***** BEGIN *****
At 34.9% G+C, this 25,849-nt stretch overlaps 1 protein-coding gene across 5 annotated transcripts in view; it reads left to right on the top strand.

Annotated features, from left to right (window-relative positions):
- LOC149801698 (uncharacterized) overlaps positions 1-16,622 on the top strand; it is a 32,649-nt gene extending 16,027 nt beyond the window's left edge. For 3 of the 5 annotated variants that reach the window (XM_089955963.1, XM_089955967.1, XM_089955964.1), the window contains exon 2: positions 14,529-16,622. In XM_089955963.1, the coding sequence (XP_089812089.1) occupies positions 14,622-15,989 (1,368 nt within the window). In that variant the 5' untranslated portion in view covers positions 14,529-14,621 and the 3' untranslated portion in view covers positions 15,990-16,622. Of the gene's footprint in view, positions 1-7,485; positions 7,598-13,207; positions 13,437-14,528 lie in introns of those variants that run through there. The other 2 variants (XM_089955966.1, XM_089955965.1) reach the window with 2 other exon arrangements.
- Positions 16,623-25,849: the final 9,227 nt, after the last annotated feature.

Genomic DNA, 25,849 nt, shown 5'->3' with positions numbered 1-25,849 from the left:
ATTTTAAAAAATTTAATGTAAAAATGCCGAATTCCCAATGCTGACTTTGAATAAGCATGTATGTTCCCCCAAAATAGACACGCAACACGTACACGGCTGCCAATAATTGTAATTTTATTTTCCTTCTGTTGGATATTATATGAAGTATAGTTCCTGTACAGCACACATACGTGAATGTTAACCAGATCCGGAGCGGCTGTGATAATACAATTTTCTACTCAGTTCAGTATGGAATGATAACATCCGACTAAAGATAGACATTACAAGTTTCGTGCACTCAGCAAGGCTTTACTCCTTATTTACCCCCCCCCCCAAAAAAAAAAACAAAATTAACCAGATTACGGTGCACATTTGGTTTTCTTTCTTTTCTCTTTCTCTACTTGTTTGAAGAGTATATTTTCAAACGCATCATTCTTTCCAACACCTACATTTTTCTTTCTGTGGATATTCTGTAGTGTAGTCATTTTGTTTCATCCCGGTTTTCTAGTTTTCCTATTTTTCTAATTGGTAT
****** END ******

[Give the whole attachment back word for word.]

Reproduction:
At 34.9% G+C, this 25,849-nt stretch overlaps 1 protein-coding gene across 5 annotated transcripts in view; it reads left to right on the top strand.

Annotated features, from left to right (window-relative positions):
- LOC149801698 (uncharacterized) overlaps positions 1-16,622 on the top strand; it is a 32,649-nt gene extending 16,027 nt beyond the window's left edge. For 3 of the 5 annotated variants that reach the window (XM_089955963.1, XM_089955967.1, XM_089955964.1), the window contains exon 2: positions 14,529-16,622. In XM_089955963.1, the coding sequence (XP_089812089.1) occupies positions 14,622-15,989 (1,368 nt within the window). In that variant the 5' untranslated portion in view covers positions 14,529-14,621 and the 3' untranslated portion in view covers positions 15,990-16,622. Of the gene's footprint in view, positions 1-7,485; positions 7,598-13,207; positions 13,437-14,528 lie in introns of those variants that run through there. The other 2 variants (XM_089955966.1, XM_089955965.1) reach the window with 2 other exon arrangements.
- Positions 16,623-25,849: the final 9,227 nt, after the last annotated feature.

Genomic DNA, 25,849 nt, shown 5'->3' with positions numbered 1-25,849 from the left:
ATTTTAAAAAATTTAATGTAAAAATGCCGAATTCCCAATGCTGACTTTGAATAAGCATGTATGTTCCCCCAAAATAGACACGCAACACGTACACGGCTGCCAATAATTGTAATTTTATTTTCCTTCTGTTGGATATTATATGAAGTATAGTTCCTGTACAGCACACATACGTGAATGTTAACCAGATCCGGAGCGGCTGTGATAATACAATTTTCTACTCAGTTCAGTATGGAATGATAACATCCGACTAAAGATAGACATTACAAGTTTCGTGCACTCAGCAAGGCTTTACTCCTTATTTACCCCCCCCCCCAAAAAAAAAAACAAAATTAACCAGATTACGGTGCACATTTGGTTTTCTTTCTTTTCTCTTTCTCTACTTGTTTGAAGAGTATATTTTCAAACGCATCATTCTTTCCAACACCTACATTTTTCTTTCTGTGGATATTCTGTAGTGTAGTCATTTTGTTTCATCCCGGTTTTCTAGTTTTCCTATTTTTCTAATTGGTAT